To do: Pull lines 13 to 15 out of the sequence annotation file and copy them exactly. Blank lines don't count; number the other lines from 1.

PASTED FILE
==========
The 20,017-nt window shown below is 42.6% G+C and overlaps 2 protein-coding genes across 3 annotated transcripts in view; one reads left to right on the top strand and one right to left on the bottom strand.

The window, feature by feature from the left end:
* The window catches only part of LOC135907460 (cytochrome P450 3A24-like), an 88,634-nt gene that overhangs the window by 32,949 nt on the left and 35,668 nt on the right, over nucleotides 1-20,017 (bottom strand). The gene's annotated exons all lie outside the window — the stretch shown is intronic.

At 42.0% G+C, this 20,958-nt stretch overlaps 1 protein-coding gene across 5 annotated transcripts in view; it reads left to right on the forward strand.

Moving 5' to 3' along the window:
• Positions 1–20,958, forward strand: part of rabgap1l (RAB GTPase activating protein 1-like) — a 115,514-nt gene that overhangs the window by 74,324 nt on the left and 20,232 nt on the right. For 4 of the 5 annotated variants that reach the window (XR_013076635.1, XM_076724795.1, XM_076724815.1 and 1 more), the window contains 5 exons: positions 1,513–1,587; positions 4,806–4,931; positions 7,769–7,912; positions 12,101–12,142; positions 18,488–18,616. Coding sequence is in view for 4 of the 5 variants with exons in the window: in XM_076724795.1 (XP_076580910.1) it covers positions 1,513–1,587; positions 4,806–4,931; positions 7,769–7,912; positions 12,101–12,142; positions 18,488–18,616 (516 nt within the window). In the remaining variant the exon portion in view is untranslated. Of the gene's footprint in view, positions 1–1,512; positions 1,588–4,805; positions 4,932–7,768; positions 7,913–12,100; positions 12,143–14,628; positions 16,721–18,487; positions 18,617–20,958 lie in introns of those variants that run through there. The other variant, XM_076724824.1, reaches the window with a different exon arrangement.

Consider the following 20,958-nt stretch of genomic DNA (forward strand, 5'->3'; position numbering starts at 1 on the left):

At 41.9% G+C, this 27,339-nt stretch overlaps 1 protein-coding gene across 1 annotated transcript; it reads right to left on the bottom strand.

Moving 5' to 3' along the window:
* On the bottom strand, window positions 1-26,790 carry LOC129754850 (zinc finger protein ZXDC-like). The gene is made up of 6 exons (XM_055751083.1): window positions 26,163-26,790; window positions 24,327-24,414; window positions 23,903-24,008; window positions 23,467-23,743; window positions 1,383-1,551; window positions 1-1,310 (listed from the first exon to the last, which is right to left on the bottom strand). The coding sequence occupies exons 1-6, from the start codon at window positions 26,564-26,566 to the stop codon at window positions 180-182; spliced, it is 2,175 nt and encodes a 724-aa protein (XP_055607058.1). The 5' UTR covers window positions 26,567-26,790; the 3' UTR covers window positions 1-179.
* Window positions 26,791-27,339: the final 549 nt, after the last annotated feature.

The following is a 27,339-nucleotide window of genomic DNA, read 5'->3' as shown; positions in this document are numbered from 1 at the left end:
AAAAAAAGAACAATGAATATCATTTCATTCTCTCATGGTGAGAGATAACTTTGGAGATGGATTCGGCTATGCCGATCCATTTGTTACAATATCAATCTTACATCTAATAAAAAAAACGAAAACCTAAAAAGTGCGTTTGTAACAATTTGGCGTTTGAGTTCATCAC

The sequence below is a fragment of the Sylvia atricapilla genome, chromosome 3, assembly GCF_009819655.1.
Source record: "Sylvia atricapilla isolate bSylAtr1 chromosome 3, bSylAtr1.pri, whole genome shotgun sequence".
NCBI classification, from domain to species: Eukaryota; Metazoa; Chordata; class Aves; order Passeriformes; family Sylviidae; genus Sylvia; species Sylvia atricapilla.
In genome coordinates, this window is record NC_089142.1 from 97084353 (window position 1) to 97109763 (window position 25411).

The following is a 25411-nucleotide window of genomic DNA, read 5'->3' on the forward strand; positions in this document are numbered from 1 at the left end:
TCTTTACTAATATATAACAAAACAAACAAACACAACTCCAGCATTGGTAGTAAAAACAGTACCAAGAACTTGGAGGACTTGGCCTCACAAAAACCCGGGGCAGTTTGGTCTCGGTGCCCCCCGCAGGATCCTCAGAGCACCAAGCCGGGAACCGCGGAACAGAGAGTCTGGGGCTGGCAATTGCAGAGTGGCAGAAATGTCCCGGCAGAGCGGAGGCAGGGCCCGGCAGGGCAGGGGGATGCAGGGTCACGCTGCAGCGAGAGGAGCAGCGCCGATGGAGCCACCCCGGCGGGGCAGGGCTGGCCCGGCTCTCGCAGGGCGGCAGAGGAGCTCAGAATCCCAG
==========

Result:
AAAAAAAGAACAATGAATATCATTTCATTCTCTCATGGTGAGAGATAACTTTGGAGATGGATTCGGCTATGCCGATCCATTTGTTACAATATCAATCTTACATCTAATAAAAAAAACGAAAACCTAAAAAGTGCGTTTGTAACAATTTGGCGTTTGAGTTCATCAC

The sequence below is a fragment of the Sylvia atricapilla genome, chromosome 3, assembly GCF_009819655.1.
Source record: "Sylvia atricapilla isolate bSylAtr1 chromosome 3, bSylAtr1.pri, whole genome shotgun sequence".